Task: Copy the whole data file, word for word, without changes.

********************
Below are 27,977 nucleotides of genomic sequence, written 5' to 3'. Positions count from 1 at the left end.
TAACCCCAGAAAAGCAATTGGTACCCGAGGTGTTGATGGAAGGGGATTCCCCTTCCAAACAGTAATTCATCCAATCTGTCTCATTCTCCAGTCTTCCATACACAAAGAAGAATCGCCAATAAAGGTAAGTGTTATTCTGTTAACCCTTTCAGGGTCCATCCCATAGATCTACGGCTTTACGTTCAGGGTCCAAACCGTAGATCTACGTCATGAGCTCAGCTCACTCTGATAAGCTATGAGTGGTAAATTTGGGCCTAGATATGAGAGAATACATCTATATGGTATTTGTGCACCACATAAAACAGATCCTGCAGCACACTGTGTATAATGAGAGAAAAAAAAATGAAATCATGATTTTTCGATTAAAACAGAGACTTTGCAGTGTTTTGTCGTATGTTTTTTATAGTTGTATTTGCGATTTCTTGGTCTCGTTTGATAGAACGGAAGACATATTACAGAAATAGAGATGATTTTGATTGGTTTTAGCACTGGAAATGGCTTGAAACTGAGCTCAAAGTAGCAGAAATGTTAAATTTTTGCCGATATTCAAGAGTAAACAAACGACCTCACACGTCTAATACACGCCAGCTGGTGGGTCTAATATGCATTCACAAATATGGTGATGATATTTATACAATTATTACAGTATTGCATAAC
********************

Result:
Below are 27,977 nucleotides of genomic sequence, written 5' to 3'. Positions count from 1 at the left end.
TAACCCCAGAAAAGCAATTGGTACCCGAGGTGTTGATGGAAGGGGATTCCCCTTCCAAACAGTAATTCATCCAATCTGTCTCATTCTCCAGTCTTCCATACACAAAGAAGAATCGCCAATAAAGGTAAGTGTTATTCTGTTAACCCTTTCAGGGTCCATCCCATAGATCTACGGCTTTACGTTCAGGGTCCAAACCGTAGATCTACGTCATGAGCTCAGCTCACTCTGATAAGCTATGAGTGGTAAATTTGGGCCTAGATATGAGAGAATACATCTATATGGTATTTGTGCACCACATAAAACAGATCCTGCAGCACACTGTGTATAATGAGAGAAAAAAAAATGAAATCATGATTTTTCGATTAAAACAGAGACTTTGCAGTGTTTTGTCGTATGTTTTTTATAGTTGTATTTGCGATTTCTTGGTCTCGTTTGATAGAACGGAAGACATATTACAGAAATAGAGATGATTTTGATTGGTTTTAGCACTGGAAATGGCTTGAAACTGAGCTCAAAGTAGCAGAAATGTTAAATTTTTGCCGATATTCAAGAGTAAACAAACGACCTCACACGTCTAATACACGCCAGCTGGTGGGTCTAATATGCATTCACAAATATGGTGATGATATTTATACAATTATTACAGTATTGCATAAC